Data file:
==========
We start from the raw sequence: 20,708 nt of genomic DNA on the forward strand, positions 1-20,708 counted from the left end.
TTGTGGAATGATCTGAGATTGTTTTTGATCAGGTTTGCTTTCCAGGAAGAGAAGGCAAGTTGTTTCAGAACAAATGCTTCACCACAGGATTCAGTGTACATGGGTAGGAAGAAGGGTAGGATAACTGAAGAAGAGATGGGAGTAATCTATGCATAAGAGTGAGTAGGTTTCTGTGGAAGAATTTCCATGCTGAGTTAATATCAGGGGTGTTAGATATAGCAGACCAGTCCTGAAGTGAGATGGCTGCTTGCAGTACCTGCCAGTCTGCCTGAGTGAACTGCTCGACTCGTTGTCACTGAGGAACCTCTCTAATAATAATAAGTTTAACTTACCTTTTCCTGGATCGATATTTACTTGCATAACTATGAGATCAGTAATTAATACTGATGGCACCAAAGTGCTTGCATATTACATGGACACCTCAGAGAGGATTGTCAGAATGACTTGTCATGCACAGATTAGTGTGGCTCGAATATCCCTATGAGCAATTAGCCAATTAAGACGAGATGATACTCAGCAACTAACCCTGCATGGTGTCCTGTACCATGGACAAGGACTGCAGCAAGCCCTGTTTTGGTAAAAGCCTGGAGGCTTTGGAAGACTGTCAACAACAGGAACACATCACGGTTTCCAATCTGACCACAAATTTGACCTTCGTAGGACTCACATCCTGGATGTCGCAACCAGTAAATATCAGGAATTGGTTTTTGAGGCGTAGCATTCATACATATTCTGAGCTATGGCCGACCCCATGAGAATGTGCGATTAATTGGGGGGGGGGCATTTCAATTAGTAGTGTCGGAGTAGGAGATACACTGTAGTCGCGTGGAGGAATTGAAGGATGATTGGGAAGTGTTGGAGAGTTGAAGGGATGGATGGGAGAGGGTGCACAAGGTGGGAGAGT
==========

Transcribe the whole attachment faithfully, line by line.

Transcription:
We start from the raw sequence: 20,708 nt of genomic DNA on the forward strand, positions 1-20,708 counted from the left end.
TTGTGGAATGATCTGAGATTGTTTTTGATCAGGTTTGCTTTCCAGGAAGAGAAGGCAAGTTGTTTCAGAACAAATGCTTCACCACAGGATTCAGTGTACATGGGTAGGAAGAAGGGTAGGATAACTGAAGAAGAGATGGGAGTAATCTATGCATAAGAGTGAGTAGGTTTCTGTGGAAGAATTTCCATGCTGAGTTAATATCAGGGGTGTTAGATATAGCAGACCAGTCCTGAAGTGAGATGGCTGCTTGCAGTACCTGCCAGTCTGCCTGAGTGAACTGCTCGACTCGTTGTCACTGAGGAACCTCTCTAATAATAATAAGTTTAACTTACCTTTTCCTGGATCGATATTTACTTGCATAACTATGAGATCAGTAATTAATACTGATGGCACCAAAGTGCTTGCATATTACATGGACACCTCAGAGAGGATTGTCAGAATGACTTGTCATGCACAGATTAGTGTGGCTCGAATATCCCTATGAGCAATTAGCCAATTAAGACGAGATGATACTCAGCAACTAACCCTGCATGGTGTCCTGTACCATGGACAAGGACTGCAGCAAGCCCTGTTTTGGTAAAAGCCTGGAGGCTTTGGAAGACTGTCAACAACAGGAACACATCACGGTTTCCAATCTGACCACAAATTTGACCTTCGTAGGACTCACATCCTGGATGTCGCAACCAGTAAATATCAGGAATTGGTTTTTGAGGCGTAGCATTCATACATATTCTGAGCTATGGCCGACCCCATGAGAATGTGCGATTAATTGGGGGGGGGGCATTTCAATTAGTAGTGTCGGAGTAGGAGATACACTGTAGTCGCGTGGAGGAATTGAAGGATGATTGGGAAGTGTTGGAGAGTTGAAGGGATGGATGGGAGAGGGTGCACAAGGTGGGAGAGT